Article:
Hurling and camogie

Conor Woods unsure what future holds after helping Down seal McDonagh status

Conor Woods came off the bench to help Down finally see off Meath in Ballycran on Saturday - and it could have been his last appearance in county colours. Picture by Philip Walsh
Neil Loughran

CONOR Woods doesn’t know for sure if Saturday’s McDonagh Cup win over Meath was the last time Down supporters will see him in county colours but, if it was, what a way to go.

The 33-year-old, who made his inter-county debut against Meath in 2008, came off the bench against the Royals with nine minutes left at his old stomping ground, Ballycran’s McKenna Park.

A fractured thumb - sustained in defeat to Offaly three weeks earlier - was expected to rule Woods out for the rest of the campaign but, when he entered the fray on Saturday, Jack Regan had just closed the gap to two as nerves continued to jangle.

Meath knew only victory would save their skin, while a draw was enough to secure Down’s Joe McDonagh status for another year. However, it was only when Woods came on and steadied the ship that survival was finally secured.

Within a minute of his introduction he nailed a free from just in front of the Down square to extend the lead to three. Two minutes after that he played a key role as the Ardsmen bagged their crucial second goal of the day – blocking the path of Royals full-back Sean Geraghty and forcing a scramble that resulted in the sliothar trickling over the line.

“He even won a couple of frees after that other people probably wouldn’t have won,” smiled Down boss Ronan Sheehan.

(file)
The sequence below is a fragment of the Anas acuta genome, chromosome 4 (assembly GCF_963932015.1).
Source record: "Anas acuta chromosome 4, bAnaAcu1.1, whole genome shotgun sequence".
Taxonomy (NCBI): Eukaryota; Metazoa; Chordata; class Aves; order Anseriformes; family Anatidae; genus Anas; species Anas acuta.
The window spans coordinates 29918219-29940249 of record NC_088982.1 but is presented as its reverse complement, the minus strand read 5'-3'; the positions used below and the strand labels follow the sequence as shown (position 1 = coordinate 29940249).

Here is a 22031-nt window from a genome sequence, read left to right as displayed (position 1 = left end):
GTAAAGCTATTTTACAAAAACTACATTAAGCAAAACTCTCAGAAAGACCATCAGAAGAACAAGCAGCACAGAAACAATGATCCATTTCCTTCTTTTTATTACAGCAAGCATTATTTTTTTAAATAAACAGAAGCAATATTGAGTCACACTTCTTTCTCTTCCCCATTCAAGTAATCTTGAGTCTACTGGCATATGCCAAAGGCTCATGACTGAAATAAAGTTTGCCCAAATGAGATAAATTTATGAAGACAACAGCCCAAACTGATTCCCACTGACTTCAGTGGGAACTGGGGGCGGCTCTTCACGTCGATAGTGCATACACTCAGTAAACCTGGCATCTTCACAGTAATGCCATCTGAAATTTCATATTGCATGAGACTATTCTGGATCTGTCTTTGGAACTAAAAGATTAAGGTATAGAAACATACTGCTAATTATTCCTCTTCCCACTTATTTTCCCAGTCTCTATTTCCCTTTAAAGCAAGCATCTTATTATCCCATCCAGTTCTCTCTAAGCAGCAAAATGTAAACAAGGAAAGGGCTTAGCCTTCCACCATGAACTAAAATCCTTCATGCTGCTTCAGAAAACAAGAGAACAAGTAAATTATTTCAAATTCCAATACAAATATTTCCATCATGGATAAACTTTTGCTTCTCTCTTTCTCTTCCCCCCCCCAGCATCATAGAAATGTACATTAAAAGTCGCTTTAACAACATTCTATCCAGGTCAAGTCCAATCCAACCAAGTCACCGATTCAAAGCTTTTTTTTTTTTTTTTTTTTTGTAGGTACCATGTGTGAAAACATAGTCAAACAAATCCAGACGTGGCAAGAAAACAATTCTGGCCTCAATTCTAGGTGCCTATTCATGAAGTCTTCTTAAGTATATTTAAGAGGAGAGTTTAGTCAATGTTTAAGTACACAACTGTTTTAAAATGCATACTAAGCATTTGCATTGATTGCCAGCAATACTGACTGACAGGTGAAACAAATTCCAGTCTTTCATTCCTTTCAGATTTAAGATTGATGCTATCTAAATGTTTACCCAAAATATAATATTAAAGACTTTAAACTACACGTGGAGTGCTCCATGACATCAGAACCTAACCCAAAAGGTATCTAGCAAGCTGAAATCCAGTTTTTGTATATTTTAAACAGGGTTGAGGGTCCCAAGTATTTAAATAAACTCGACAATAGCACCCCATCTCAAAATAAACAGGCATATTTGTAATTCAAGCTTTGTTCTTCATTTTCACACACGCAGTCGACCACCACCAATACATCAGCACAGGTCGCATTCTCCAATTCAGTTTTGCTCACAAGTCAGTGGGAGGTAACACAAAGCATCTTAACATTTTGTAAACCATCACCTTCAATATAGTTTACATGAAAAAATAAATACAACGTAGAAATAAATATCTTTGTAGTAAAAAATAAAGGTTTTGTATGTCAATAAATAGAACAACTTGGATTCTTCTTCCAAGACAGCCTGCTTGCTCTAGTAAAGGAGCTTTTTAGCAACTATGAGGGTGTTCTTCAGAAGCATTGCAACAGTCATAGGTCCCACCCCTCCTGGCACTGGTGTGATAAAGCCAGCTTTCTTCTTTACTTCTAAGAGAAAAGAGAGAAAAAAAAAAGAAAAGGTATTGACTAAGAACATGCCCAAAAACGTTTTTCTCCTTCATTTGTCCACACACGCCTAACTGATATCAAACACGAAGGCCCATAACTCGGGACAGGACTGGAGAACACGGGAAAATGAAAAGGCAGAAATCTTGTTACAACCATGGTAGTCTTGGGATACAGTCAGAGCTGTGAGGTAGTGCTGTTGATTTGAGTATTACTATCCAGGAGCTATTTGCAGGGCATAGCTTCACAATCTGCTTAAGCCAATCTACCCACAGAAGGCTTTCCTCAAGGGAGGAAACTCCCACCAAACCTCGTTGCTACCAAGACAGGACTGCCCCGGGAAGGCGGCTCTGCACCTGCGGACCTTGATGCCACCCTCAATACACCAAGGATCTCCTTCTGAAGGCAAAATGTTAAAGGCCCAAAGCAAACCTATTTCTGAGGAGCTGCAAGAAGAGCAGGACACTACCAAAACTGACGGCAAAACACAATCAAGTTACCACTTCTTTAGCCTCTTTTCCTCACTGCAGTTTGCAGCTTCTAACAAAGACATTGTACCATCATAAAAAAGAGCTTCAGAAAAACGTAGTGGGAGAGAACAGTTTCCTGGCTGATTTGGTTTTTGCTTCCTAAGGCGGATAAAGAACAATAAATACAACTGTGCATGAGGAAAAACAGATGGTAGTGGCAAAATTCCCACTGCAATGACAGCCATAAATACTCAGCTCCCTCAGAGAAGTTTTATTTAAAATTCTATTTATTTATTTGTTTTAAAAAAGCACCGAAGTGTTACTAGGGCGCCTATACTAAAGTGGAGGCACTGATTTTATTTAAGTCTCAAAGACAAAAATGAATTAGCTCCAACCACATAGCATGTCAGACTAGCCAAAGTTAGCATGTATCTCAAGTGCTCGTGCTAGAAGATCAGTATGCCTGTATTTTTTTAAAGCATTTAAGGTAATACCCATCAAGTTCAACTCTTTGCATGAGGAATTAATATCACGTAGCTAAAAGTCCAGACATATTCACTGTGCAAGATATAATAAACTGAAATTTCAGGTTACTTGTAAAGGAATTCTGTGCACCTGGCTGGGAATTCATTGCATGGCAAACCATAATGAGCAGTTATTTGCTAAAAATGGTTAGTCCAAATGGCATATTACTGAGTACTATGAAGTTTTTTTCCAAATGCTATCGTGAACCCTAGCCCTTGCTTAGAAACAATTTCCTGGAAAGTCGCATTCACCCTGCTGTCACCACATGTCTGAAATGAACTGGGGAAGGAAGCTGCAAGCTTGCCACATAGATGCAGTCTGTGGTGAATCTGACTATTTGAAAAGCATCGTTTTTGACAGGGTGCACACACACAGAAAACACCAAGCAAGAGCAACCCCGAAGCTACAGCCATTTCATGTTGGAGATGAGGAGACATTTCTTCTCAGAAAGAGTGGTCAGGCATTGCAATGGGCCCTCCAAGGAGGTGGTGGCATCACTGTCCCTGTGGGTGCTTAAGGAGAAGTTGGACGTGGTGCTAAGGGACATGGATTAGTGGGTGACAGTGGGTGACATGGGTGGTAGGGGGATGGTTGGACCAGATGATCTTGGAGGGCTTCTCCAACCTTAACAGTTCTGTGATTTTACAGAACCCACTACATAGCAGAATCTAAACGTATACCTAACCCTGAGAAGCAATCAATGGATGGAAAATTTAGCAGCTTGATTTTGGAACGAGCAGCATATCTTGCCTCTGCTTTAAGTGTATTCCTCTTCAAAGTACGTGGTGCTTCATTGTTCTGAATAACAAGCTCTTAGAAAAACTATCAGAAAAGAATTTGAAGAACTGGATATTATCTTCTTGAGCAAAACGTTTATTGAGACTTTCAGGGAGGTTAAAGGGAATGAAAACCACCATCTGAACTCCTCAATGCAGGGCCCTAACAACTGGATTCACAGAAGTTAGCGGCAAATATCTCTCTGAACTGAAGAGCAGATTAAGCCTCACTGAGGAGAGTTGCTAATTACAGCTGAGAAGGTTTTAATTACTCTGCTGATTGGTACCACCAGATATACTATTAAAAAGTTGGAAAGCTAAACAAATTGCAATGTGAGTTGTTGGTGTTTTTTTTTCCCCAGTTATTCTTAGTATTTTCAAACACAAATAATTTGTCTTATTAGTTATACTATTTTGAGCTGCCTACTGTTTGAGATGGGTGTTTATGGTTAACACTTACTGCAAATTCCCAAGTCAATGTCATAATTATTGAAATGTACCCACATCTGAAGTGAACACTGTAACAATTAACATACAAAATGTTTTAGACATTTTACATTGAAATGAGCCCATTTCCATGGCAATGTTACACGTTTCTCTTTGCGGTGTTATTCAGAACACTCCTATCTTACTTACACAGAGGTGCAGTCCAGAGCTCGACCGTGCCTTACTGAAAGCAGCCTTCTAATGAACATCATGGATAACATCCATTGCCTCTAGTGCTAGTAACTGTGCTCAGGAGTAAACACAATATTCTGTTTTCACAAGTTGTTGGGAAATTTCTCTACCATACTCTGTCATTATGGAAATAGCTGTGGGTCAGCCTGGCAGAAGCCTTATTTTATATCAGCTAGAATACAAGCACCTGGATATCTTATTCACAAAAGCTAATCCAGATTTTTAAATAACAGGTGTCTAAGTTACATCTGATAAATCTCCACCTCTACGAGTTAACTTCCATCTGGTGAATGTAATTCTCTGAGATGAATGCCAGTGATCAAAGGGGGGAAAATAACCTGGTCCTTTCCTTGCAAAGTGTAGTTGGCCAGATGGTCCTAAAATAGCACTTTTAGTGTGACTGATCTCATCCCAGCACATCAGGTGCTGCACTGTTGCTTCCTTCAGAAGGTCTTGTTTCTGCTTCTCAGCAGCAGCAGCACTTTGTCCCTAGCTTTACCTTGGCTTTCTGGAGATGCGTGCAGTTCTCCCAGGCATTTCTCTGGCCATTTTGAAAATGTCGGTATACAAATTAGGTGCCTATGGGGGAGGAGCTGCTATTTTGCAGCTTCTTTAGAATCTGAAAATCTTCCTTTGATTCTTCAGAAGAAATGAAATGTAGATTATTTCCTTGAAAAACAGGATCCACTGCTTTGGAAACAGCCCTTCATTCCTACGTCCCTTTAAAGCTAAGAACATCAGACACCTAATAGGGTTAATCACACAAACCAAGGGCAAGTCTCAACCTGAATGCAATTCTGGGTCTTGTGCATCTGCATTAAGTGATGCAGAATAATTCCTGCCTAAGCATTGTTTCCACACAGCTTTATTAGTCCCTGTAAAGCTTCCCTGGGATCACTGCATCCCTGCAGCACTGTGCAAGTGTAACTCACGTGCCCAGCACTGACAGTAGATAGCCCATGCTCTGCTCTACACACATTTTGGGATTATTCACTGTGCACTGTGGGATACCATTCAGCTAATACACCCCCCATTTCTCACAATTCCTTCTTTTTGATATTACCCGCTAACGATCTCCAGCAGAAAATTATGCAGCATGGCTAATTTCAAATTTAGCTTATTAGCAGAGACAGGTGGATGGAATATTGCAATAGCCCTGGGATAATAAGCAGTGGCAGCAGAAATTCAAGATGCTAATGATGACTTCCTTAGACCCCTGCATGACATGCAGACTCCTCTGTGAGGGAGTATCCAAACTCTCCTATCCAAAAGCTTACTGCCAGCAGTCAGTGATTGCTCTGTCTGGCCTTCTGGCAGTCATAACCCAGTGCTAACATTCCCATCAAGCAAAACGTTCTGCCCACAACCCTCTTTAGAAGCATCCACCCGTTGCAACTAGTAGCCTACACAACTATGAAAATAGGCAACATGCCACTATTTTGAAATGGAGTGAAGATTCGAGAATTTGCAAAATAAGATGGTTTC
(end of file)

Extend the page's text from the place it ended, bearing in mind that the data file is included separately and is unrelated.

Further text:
“Woodsy made a big impact but we knew he would. He has been an incredible servant to Down hurling and hopefully we’ll see him back in a Down jersey, but if we don’t I think it was a fitting end to his career here in Ballycran - a win for Down and keeping us up.”

It brought to a close an impressive year the county, one which saw them not only hold their own in Division 2A but push for promotion to hurling’s top flight before ensuring another crack at the McDonagh Cup next year.

Woods has been a central figure, but personal circumstances dictated that it had been a tougher campaign to negotiate at times - and that is why Saturday might just have been his swansong with the county.

“We’ve a lot going on at home,” he said.

“Hollie had twin boys eight weeks ago, Noah and Rory… one of the wee lads was in intensive care at the start – just around the time of the League final - so it was tough.

“He’s home now and they’re both doing great, everything’s settled down a bit on that front thankfully. Ronan had a big part to play there too, sometimes just giving you that bit of slack, where others might not have given you the same sort of flexibility.

“Like, I went to the League final in Thurles, but then I missed the first McDonagh Cup game in Kerry, it was just tough at that time, so it was great that he allowed me to stay part of.

“But as for next year, I don’t know - I’ll see how it goes. When you’re leaving in the evening to go to training and Hollie’s sitting there with the three of them… I’d love to play on, but you want your life to go on outside of hurling too.

“Sometimes it all sort of catches up with you.”

With three-year-old Harry looking out for his twin brothers, wise heads from neighbouring parishes are already fearing the prospect of an all-Woods half-back line wearing black and amber in years to come.

Having followed in the footsteps of his own father, Dermot, Woods can look back with plenty of pride, whatever the future holds. But finishing the year on a high was the only option on Saturday.

“It would have been a disaster if we’d lost.

“Not even just this year, the last couple of years, what Ronan’s done. It’s quite a young team, there’s not too many of us over 30, so there’s still progress to be made with this group. The lads are in good shape to push on again.

“It’s enjoyable at the minute. Like, I’ve played for a long time and for a good few years there it was hard going, playing for Down, but the last few years I’ve enjoyed it as much as I’ve ever enjoyed it.

“It’s something you want to be part of.”

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Hurling and camogie